There are more avenues than ever for prospects to reach the NBA Draft. In the not-so-distant past, college basketball accounted for almost all draft picks outside a few foreign players.

The NCAA for a long time has mostly been a monopoly on athletes that wanted to play professionally. The tides have certainly started to change though, and it could have negative implications for college basketball.

Is College Basketball Losing NBA Draft Importance?

Trending In The Wrong Direction

In 2018-19, the NBL (a well-established Australian professional league) created the ‘Next Stars’ program. In 2020, the Ignite program was created for top prospects to play in the NBA’s G-league system instead of college. For 2021, the Overtime Elite program was created for NBA hopefuls. This was a popular company that kept up with top high school prospects and was mostly famous for its YouTube channel.

Are you seeing the trend? In three consecutive years, three different programs were created to entice NBA-level talent from the high school ranks.

All of this, and we haven’t even mentioned or included overseas or traditional international players. These international leagues have long been talked about as having somewhat caught up to the USA in producing stars. This statement comes on the backs of current superstars like Luka Doncic, Giannis Antetokounmpo, and Nikola Jokic.

No Signs Of Slowing Down

If college basketball has been the primary source of NBA talent for decades though, why should they be worried about startups? Often startups with lofty goals such as these usually fail anyway.

Unfortunately, that hasn’t been the case. For the new programs mentioned, there’s an easy case that every one of them has been an outstanding success.

The NBL’s program boasts that they’ve seen eight players drafted since their inception, with three being lottery picks. Lamelo Ball is currently their most famous being he’s a franchise player and was the third overall pick in 2020.  They’ve also produced successful NBA players Josh Giddey, Ousmane Dieng, and RJ Hampton.

For the G-League Ignite, they’ve produced a lottery pick every year since it was created. The 2021 draft saw Jalen Green and Jonathan Kuminga be taken with the second and seventh overall picks respectively. In 2022, Dyson Daniels and Marjon Beauchamp were selected at picks eight and twenty-four. In last year’s 2023 draft, Scoot Henderson was taken third overall.

Lastly, the Overtime Elite program is probably seen as the least potent since they don’t have a ‘professional’ league of teams. Even still, this past year’s draft saw the number four and five overall picks take twins Amen and Ausar Thompson. Both were full-time OTE products and served as major success stories for the program. They’ve also found a way to coexist and succeed in the current landscape. They’ve been able to filter high school-age players to the other two programs mentioned. Projected first-round pick Izan Almansa is a perfect example of this. He started with the OTE program and is now playing his last season before becoming draft-eligible with the G-league Ignite.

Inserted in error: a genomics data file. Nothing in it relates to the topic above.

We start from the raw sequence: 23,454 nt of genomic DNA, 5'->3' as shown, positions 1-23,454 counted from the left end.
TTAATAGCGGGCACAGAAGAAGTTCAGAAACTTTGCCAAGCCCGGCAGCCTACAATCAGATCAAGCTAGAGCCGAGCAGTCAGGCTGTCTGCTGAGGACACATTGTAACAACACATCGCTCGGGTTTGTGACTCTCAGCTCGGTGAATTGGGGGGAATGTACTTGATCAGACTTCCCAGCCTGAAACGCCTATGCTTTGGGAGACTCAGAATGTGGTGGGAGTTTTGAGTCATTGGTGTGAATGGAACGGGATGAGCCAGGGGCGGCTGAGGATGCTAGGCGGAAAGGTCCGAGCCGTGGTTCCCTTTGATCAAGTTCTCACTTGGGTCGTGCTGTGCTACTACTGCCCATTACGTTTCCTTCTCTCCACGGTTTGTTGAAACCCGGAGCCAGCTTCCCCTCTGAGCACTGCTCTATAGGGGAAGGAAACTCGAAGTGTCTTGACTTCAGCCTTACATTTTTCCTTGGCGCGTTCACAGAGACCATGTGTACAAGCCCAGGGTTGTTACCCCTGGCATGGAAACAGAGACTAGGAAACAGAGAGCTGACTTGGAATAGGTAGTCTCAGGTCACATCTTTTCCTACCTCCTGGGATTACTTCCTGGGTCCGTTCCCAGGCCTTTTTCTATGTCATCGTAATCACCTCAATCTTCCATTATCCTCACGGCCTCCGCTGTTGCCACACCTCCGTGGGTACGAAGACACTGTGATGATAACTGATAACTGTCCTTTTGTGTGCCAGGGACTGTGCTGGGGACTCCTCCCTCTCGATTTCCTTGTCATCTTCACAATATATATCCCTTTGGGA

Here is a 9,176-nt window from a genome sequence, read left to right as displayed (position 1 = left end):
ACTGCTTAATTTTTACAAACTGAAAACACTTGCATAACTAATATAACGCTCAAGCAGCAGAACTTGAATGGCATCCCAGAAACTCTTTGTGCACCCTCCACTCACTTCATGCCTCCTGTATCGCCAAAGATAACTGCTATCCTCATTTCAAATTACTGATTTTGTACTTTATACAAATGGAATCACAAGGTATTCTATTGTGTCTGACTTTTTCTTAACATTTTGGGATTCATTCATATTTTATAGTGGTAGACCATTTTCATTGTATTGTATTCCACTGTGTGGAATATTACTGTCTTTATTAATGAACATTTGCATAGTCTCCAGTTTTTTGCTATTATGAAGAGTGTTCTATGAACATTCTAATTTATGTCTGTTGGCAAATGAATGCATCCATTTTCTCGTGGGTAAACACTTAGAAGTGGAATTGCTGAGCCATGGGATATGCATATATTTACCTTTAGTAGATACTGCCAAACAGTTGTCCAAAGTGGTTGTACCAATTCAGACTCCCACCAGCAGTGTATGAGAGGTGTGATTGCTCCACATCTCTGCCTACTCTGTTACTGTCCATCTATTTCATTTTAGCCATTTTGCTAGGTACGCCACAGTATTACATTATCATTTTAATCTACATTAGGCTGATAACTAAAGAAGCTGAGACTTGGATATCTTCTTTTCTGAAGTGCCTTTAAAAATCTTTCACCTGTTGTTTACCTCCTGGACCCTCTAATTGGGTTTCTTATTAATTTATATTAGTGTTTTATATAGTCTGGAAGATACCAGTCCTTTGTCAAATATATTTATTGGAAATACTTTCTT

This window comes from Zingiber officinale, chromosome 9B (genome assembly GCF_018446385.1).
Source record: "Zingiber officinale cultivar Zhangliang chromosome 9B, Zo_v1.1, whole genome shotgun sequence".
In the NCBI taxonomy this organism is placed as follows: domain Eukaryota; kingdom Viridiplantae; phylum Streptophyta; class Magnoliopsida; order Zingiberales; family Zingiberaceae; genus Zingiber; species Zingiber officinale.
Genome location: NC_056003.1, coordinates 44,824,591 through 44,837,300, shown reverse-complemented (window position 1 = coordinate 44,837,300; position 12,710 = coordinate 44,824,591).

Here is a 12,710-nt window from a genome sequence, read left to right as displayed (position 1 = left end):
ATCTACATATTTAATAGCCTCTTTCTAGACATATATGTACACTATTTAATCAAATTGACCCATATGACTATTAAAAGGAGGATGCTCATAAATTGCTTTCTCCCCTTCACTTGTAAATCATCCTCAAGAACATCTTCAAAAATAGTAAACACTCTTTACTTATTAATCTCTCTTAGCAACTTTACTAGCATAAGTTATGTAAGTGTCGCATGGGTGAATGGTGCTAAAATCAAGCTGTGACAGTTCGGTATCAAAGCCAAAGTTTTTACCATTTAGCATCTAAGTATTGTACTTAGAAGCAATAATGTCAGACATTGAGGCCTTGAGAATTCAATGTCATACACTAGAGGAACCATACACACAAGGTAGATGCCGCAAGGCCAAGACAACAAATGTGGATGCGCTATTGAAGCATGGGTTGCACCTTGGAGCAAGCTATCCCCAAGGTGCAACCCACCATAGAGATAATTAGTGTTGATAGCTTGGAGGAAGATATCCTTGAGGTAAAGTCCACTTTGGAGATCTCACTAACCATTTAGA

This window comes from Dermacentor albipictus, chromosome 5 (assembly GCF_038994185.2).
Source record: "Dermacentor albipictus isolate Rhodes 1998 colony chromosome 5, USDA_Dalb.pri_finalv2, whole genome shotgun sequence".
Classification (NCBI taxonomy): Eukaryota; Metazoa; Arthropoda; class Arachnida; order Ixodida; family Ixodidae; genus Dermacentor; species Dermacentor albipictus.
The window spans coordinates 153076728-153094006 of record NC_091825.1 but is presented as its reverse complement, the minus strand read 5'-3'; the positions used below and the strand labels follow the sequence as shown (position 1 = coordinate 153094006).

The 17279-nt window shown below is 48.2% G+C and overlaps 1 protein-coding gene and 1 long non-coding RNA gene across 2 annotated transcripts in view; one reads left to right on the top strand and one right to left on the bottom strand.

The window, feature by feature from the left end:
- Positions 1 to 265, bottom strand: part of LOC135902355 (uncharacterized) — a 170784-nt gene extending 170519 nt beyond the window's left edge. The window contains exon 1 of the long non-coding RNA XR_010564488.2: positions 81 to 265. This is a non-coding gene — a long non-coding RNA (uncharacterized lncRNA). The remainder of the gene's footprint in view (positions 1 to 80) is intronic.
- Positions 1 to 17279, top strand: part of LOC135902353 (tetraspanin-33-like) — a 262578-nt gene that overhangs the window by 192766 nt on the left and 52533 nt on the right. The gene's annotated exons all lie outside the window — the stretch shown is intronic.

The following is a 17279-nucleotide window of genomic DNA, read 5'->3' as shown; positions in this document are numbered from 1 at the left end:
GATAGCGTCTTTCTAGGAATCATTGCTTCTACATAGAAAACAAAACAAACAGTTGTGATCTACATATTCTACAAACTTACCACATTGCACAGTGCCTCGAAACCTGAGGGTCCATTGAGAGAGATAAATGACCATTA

How Does The Future Look?

Well now that we’ve established concern, has the NCAA properly adjusted? It can be argued that part of the reason initiatives such as NIL and relaxed transfer portal restrictions were put into place is somewhat in response to this concern.

These initiatives have certainly helped top prospects stay in the college ranks, but is it too little too late? It’s easy for anyone to see the 2023 draft and notice that only one top-five pick played college basketball. Even for the upcoming 2024 draft, our current ‘Big Board’ again sees just one college basketball player in the top five.

It isn’t all bad though. College basketball still stands far above the rest in terms of depth of draftees. Not every high school prospect is NBA-ready at eighteen years old. The professional leagues mentioned are comprised of older players with much more experience. In that case, it makes much more sense for the majority of prospects to play college basketball. This is the safer option for their development as you’ll be playing other amateurs who are all younger.

It’s important though that those top prospects who are playing one year professionally still be a focus for the NCAA. These top high school prospects are usually the ones that sell tickets and boost ratings. It’s no secret that this past year’s March Madness tournament broke all the wrong records when it came to television ratings. It was great to see teams like San Diego State and Florida Atlantic be in the Final Four, but top prospects and blue-blood schools are what sell. The game isn’t about money, but that’s the reality of the business. Those programs mentioned didn’t have any prospects or players that the majority of average basketball viewers would have heard of. This fact doesn’t help concerning interest and viewership.

Final Thoughts

All in all, college basketball fans and the NCAA are far from throwing in the towel. There is no doubt more concern than ever before when looking at the best NBA talent playing college basketball. However, they still control a large share of the market on players. Athletes now being allowed to receive payment in college through NIL will certainly help their attractiveness. They also continue to produce a plethora of NBA picks year in and year out.

The market on NBA prospects may never go back to being solely dominated by the NCAA, but there’s no reason they can’t thrive in this new economy.

Akash Mahi, a dedicated enthusiast of the game, is a recognized expert in the domain of tennis balls. With a keen understanding of materials and aerodynamics, he has contributed to the evolution of tennis ball design, enhancing playability and performance. Mahi's expertise continues to impact both casual players and professionals alike.